Environment for infection-fighting cells.
There now is a deeper understanding of the environment within bone marrow that nurtures stem cells. The biological setting for specialized blood-forming cells that produce the infection-fighting white blood cells known as T cells and B cells has been identified by scientists at the Children's Medical Research Center, Dallas, Texas.
It was found that cells called early lymphoid progenitors, which are responsible for producing T cells and B cells, thrive in an environment known as an osteoblastic niche. The investigation, published in Nature and led by Sean Morrison, also establishes a promising approach for mapping the entire blood-forming system.
Scientists already know how to manufacture large quantities of stem cells that give rise to the nervous system, skin, and other tissues, but they have been unable to make blood-forming stem cells in a laboratory, in part because of a lack of understanding about the niche in which they and other progenitor cells reside in the body.
"We believe this research moves us one step closer toward the development of cell therapies in the blood-forming system that don't exist today," reports Morrison, director of CMRC. "In understanding the environments for blood-forming stem cells and those of different kinds of progenitor cells, we can work toward reproducing those environments in the lab and growing cells that can be transplanted to treat a host of medical conditions."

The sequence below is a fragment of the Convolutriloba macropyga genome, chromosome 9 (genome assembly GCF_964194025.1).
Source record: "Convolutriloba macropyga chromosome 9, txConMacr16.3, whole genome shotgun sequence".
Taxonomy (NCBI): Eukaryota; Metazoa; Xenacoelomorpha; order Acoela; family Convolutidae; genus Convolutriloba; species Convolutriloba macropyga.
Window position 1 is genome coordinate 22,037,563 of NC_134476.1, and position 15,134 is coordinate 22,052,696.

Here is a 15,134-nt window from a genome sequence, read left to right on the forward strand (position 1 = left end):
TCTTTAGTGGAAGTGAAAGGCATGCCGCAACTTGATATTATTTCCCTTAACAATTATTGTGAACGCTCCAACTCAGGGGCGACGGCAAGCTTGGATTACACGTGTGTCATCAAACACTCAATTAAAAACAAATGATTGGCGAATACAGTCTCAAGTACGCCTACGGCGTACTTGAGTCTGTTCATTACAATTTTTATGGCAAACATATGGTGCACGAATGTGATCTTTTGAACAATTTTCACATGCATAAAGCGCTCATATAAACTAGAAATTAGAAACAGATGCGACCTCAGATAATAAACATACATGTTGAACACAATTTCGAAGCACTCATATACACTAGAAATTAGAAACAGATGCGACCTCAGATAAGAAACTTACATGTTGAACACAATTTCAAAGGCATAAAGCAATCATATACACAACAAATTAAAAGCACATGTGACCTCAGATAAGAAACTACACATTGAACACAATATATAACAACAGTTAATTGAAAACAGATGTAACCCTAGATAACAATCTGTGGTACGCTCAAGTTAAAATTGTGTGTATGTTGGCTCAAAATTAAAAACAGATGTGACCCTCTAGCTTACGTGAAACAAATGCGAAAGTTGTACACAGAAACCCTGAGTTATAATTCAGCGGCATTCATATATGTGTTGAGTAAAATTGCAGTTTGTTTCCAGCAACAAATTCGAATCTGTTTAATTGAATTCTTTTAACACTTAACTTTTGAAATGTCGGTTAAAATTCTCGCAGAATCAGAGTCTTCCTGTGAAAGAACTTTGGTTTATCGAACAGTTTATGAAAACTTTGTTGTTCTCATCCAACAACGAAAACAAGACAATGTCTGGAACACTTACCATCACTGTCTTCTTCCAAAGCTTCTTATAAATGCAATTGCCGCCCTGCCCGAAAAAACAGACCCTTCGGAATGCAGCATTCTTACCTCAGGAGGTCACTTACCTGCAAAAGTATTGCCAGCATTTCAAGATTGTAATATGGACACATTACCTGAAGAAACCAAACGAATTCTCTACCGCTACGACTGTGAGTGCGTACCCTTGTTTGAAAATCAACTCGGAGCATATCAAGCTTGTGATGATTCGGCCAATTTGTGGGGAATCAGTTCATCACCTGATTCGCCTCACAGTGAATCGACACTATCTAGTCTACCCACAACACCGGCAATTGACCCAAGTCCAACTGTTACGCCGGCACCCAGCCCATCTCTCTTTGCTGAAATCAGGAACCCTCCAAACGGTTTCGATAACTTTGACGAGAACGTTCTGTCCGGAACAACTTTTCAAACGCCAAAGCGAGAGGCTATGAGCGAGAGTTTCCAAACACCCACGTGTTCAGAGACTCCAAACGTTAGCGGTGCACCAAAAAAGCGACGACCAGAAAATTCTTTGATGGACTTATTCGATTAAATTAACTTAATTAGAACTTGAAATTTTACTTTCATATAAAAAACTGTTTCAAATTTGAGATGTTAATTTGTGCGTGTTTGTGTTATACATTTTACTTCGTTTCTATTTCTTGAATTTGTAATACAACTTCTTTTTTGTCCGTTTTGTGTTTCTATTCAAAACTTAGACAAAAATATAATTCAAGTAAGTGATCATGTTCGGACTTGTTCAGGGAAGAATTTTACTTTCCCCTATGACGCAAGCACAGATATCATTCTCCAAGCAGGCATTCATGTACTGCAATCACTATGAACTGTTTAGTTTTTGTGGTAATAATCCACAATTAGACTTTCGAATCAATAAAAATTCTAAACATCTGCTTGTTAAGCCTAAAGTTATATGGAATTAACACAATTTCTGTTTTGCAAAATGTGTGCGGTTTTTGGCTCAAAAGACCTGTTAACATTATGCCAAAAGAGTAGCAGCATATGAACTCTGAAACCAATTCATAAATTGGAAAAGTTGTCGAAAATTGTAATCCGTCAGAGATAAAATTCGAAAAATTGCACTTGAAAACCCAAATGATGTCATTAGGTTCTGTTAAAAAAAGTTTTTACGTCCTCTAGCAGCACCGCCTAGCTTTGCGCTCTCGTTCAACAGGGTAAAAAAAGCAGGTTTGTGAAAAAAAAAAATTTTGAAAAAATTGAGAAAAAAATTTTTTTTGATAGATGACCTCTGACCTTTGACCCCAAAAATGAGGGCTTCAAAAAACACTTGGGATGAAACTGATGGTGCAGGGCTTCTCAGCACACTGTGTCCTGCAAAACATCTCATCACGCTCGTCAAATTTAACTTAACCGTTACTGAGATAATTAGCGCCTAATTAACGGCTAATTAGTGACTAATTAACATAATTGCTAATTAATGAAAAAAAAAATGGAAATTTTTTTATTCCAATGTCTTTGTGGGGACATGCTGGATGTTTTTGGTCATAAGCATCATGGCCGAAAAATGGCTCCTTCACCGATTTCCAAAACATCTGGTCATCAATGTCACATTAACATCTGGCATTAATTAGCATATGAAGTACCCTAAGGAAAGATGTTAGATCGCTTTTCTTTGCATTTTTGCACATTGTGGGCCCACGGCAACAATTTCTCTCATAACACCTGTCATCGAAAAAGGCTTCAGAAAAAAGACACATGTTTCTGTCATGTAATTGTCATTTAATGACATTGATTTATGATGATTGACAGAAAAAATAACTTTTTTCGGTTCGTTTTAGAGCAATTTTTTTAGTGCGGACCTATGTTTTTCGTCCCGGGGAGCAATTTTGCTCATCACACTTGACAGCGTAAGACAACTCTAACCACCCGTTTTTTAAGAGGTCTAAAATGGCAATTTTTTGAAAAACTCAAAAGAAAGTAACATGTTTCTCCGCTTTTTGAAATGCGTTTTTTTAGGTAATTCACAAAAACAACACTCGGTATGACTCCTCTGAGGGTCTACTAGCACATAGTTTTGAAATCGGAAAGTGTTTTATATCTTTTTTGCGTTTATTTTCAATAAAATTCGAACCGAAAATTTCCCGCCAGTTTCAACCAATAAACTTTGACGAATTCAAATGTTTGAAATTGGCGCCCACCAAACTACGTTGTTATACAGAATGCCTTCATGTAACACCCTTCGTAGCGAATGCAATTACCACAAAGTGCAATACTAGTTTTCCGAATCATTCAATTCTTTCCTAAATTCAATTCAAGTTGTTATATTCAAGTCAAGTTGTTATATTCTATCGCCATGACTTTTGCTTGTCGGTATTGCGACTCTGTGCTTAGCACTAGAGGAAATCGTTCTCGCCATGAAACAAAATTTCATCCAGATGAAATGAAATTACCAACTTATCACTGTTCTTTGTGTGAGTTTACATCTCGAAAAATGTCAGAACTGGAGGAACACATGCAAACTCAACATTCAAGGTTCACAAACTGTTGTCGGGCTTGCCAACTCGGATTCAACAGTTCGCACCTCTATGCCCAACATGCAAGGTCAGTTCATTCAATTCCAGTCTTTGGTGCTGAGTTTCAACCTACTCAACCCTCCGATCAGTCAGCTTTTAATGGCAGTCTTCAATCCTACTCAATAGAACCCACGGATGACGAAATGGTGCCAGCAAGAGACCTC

These findings eventually may help increase the safety and effectiveness of bone-marrow transplants, such as those needed after healthy marrow is destroyed by radiation or chemotherapy treatments for childhood leukemia. The findings also may have implications for treating illnesses associated with loss of infection-fighting cells, such as HIV and severe combined immunodeficiency disease, better known as bubble boy disease.
"Our research documents that there are different niches, or microenvironments, for blood-forming stem cells and restricted progenitors in the bone marrow," relates Morrison. "One way that bone marrow makes different kinds of blood-forming cells is by compartmentalizing them into different neighborhoods within the marrow."
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|Title Annotation:||Bone Marrow|
|Publication:||USA Today (Magazine)|
|Date:||Oct 1, 2013|
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